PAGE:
For instance, she found that the children of migrators had higher odds of mental health disorders compared to the children of those who stayed in the South. And they were more likely to report perceived discrimination. “Because of the well-known link between discrimination and mental health, I speculate that exposure to racial discrimination may have elevated the rates of lifetime mental health disorders among children of migrators,” Vu said. “That discrimination makes me think that this might apply to their parents as well.”

She added, “My findings make me question racism and discrimination in the South vs. the North, both in the past and the present. During the Great Migration, one of the motivations to migrate was the desire to leave legalized racial segregation under Jim Crow and the threat of racial violence. But racial discrimination in the North was also widespread at the time—through residential segregation and hiring and wage discrimination, for example. I think this also applies today as well.”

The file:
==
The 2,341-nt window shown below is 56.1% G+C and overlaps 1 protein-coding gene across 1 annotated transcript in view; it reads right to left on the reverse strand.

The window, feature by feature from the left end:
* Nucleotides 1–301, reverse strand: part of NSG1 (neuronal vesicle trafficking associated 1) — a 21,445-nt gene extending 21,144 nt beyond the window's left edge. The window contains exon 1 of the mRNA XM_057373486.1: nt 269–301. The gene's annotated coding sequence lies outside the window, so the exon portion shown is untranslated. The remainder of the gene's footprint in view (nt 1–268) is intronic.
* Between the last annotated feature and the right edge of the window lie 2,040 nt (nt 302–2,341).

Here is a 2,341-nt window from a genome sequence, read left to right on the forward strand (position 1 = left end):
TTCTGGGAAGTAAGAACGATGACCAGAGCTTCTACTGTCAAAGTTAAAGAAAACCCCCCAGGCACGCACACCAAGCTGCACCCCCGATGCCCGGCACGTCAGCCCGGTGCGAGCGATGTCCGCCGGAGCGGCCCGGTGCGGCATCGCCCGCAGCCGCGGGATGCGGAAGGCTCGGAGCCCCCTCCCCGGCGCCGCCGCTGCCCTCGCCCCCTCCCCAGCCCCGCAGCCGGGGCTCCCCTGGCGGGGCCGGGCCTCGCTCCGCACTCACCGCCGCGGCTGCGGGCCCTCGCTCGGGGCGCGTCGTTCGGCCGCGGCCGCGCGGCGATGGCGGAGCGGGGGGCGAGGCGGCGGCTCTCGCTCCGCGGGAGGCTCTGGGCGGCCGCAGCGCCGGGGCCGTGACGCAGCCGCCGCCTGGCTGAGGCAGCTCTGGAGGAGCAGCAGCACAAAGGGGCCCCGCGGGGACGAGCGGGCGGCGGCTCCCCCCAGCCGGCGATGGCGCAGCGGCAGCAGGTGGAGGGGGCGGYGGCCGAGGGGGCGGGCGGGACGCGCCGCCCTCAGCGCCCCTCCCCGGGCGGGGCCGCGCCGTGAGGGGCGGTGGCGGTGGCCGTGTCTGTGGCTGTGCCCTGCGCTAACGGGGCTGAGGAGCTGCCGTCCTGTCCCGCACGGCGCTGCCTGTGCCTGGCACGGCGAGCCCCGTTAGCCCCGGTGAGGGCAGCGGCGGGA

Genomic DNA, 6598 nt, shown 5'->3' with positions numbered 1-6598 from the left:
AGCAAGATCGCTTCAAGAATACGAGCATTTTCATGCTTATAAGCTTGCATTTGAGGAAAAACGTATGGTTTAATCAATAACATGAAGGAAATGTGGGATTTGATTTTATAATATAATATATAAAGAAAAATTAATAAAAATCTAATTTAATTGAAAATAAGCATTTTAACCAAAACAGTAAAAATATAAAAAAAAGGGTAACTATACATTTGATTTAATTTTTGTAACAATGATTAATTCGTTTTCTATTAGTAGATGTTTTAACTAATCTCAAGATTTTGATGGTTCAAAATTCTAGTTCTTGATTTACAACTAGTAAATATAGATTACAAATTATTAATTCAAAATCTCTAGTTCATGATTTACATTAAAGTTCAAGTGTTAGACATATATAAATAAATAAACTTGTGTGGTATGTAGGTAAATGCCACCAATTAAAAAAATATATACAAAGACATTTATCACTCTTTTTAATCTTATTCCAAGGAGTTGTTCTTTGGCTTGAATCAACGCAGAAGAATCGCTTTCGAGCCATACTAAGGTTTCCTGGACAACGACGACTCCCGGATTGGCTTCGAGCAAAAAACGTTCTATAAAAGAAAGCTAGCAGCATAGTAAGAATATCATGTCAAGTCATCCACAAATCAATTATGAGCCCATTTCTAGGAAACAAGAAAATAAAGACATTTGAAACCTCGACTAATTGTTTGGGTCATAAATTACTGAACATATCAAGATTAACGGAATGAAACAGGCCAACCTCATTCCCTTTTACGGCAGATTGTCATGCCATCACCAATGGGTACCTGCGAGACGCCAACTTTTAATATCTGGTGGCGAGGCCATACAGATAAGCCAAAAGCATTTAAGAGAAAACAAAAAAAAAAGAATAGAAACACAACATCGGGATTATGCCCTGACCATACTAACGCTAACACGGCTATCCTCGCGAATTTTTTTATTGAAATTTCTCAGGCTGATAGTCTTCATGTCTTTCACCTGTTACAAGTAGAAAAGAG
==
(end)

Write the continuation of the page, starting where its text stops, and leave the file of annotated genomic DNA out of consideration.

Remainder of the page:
Vu hopes to continue studying racial inequities and public health. She already has a job lined up as a data science research fellow at BU’s Center for Antiracist Research. “I’m super excited,” she said. “It will allow me to use the rich quantitative skills I’ve gained at Harvard Chan School for racial equity work. The data training has been exceptional, and I’m just glad I get to keep practicing it going forward.”

Karen Feldscher

photo: Kent Dayton